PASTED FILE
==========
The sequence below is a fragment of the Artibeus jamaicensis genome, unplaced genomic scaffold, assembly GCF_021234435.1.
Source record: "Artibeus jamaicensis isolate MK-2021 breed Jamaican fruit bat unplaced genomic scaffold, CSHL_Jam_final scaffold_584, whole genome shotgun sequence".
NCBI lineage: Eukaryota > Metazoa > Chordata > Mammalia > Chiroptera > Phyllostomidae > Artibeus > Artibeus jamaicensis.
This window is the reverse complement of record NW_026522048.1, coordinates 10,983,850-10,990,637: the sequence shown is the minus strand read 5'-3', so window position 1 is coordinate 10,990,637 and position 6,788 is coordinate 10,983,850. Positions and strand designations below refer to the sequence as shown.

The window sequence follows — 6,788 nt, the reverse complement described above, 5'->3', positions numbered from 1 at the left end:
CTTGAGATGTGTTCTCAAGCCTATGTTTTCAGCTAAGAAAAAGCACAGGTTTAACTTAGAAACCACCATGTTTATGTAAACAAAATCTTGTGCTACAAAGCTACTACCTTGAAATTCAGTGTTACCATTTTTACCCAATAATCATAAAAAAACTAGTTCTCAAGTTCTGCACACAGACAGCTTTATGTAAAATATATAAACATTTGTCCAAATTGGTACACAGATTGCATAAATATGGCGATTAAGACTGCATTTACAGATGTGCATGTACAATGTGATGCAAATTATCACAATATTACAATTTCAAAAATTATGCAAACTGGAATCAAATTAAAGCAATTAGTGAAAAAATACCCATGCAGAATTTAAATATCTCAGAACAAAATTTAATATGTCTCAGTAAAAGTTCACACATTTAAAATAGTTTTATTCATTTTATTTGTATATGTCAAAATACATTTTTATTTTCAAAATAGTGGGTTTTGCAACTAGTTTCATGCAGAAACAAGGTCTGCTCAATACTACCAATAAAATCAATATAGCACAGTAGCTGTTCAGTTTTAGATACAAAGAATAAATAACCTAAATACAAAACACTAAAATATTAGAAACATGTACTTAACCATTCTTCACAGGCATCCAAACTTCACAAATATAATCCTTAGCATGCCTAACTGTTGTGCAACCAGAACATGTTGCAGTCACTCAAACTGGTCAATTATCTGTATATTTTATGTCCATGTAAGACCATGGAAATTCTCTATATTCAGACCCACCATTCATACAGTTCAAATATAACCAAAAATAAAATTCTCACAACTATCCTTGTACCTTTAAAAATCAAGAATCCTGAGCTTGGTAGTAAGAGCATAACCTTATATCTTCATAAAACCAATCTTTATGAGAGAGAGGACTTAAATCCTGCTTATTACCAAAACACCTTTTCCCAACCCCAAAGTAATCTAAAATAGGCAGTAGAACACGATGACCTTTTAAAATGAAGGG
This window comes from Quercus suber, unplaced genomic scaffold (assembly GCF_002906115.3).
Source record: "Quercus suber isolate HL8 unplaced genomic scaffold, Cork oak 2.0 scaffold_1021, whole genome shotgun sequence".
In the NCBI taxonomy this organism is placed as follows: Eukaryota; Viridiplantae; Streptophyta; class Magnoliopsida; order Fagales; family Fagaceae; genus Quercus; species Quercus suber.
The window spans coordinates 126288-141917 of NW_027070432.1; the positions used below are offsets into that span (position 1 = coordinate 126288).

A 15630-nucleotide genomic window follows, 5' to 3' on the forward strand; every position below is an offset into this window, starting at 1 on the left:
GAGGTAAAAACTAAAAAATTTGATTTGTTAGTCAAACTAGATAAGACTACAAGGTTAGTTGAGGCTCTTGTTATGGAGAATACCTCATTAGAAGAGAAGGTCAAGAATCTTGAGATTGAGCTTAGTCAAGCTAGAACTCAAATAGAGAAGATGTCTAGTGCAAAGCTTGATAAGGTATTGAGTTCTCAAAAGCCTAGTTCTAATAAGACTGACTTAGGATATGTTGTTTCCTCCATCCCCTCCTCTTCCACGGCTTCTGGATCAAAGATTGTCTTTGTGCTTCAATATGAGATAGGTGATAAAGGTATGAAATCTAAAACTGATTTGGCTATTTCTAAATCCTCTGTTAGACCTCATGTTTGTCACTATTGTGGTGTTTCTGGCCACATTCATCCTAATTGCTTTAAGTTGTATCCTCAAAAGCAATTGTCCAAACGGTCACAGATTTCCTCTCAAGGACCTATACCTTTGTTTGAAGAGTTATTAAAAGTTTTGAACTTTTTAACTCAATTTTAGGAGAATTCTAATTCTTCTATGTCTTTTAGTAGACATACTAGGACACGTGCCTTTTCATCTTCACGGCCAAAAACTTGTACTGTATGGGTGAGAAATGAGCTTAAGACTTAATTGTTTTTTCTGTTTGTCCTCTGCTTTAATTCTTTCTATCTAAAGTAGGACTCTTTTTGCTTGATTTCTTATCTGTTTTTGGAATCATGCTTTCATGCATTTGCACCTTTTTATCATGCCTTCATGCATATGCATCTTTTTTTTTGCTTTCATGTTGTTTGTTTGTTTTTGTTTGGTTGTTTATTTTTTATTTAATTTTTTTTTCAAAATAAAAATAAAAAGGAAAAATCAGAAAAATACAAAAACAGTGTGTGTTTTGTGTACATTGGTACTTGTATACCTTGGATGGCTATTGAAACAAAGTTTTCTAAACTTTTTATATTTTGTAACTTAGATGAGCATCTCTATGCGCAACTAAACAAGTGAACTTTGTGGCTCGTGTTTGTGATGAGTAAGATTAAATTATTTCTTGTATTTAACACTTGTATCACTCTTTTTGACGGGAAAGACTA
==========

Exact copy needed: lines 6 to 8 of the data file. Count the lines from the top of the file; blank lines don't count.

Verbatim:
CTTGAGATGTGTTCTCAAGCCTATGTTTTCAGCTAAGAAAAAGCACAGGTTTAACTTAGAAACCACCATGTTTATGTAAACAAAATCTTGTGCTACAAAGCTACTACCTTGAAATTCAGTGTTACCATTTTTACCCAATAATCATAAAAAAACTAGTTCTCAAGTTCTGCACACAGACAGCTTTATGTAAAATATATAAACATTTGTCCAAATTGGTACACAGATTGCATAAATATGGCGATTAAGACTGCATTTACAGATGTGCATGTACAATGTGATGCAAATTATCACAATATTACAATTTCAAAAATTATGCAAACTGGAATCAAATTAAAGCAATTAGTGAAAAAATACCCATGCAGAATTTAAATATCTCAGAACAAAATTTAATATGTCTCAGTAAAAGTTCACACATTTAAAATAGTTTTATTCATTTTATTTGTATATGTCAAAATACATTTTTATTTTCAAAATAGTGGGTTTTGCAACTAGTTTCATGCAGAAACAAGGTCTGCTCAATACTACCAATAAAATCAATATAGCACAGTAGCTGTTCAGTTTTAGATACAAAGAATAAATAACCTAAATACAAAACACTAAAATATTAGAAACATGTACTTAACCATTCTTCACAGGCATCCAAACTTCACAAATATAATCCTTAGCATGCCTAACTGTTGTGCAACCAGAACATGTTGCAGTCACTCAAACTGGTCAATTATCTGTATATTTTATGTCCATGTAAGACCATGGAAATTCTCTATATTCAGACCCACCATTCATACAGTTCAAATATAACCAAAAATAAAATTCTCACAACTATCCTTGTACCTTTAAAAATCAAGAATCCTGAGCTTGGTAGTAAGAGCATAACCTTATATCTTCATAAAACCAATCTTTATGAGAGAGAGGACTTAAATCCTGCTTATTACCAAAACACCTTTTCCCAACCCCAAAGTAATCTAAAATAGGCAGTAGAACACGATGACCTTTTAAAATGAAGGG
This window comes from Quercus suber, unplaced genomic scaffold (assembly GCF_002906115.3).
Source record: "Quercus suber isolate HL8 unplaced genomic scaffold, Cork oak 2.0 scaffold_1021, whole genome shotgun sequence".